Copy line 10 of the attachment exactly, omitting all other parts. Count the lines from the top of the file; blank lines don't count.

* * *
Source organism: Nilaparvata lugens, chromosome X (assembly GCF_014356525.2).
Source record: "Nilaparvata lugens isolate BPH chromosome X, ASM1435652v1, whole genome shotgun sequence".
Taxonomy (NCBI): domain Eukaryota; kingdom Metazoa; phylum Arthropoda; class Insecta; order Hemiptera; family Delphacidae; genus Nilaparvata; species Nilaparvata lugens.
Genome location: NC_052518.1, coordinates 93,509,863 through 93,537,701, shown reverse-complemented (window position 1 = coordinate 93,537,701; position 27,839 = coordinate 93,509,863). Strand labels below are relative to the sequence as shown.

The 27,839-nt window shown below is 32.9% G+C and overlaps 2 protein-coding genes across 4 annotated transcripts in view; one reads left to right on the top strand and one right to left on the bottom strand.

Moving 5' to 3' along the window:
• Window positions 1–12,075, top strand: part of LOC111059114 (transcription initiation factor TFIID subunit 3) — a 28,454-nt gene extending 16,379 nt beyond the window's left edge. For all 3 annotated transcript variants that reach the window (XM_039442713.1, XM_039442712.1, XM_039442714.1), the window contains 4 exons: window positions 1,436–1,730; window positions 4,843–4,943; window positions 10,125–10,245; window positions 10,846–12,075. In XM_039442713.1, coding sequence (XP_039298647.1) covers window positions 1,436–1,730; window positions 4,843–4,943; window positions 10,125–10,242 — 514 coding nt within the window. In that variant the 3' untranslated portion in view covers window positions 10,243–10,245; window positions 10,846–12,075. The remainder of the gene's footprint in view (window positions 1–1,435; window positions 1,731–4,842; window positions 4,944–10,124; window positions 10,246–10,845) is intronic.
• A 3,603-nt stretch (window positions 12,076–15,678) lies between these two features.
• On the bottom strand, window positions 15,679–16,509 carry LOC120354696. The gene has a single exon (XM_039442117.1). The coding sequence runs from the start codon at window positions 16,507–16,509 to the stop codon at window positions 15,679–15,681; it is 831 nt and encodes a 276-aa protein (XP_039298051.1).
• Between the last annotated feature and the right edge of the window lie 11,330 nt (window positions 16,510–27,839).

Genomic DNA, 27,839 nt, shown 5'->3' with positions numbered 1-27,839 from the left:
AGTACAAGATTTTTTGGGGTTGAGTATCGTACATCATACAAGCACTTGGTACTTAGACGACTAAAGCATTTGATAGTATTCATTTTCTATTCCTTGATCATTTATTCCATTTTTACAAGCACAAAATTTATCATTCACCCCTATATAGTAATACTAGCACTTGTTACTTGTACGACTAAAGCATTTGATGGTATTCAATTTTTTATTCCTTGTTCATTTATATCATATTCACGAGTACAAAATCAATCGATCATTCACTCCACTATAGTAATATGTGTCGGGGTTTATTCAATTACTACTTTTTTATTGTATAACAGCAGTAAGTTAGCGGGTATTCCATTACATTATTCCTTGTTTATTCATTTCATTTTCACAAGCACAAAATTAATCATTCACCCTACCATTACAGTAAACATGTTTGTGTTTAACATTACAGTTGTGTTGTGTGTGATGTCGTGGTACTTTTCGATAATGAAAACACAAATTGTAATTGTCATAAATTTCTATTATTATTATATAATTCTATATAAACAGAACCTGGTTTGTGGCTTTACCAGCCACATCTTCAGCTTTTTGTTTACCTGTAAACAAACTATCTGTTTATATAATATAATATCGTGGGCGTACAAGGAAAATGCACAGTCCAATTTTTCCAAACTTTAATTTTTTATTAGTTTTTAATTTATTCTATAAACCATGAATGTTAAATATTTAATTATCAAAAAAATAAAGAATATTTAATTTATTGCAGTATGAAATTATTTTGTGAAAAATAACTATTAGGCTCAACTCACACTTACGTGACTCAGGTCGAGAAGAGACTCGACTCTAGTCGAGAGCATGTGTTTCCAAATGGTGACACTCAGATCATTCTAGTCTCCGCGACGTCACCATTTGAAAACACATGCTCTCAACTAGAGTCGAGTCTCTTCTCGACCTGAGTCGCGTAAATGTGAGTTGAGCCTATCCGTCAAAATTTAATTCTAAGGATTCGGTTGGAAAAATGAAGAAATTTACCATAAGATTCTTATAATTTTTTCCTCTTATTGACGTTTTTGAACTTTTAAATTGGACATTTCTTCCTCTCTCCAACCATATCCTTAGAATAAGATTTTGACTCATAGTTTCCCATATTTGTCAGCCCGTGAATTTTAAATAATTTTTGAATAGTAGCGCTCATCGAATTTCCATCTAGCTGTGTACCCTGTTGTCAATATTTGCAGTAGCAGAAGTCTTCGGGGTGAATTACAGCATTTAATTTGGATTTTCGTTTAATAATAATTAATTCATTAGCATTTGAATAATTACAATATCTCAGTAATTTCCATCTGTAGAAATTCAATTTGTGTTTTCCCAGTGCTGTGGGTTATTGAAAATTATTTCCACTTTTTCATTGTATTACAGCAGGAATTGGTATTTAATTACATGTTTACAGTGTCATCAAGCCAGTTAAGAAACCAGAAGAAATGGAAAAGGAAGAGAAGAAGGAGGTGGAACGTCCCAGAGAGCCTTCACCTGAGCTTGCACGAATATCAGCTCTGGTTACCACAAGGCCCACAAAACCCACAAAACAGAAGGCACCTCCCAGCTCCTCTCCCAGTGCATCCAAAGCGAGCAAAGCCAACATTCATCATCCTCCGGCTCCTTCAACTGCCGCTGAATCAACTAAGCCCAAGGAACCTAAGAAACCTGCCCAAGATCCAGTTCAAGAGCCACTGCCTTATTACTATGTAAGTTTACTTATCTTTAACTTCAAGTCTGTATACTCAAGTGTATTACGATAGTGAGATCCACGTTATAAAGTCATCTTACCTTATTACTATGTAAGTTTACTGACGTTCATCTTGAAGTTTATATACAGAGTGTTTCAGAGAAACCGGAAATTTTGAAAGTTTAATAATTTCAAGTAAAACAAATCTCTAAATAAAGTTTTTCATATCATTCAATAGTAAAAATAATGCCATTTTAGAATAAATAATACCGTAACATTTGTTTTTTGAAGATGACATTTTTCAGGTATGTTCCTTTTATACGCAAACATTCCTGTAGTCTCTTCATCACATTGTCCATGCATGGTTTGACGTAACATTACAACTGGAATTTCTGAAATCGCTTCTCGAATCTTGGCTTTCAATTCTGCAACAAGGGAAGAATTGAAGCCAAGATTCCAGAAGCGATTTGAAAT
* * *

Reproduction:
• Between the last annotated feature and the right edge of the window lie 11,330 nt (window positions 16,510–27,839).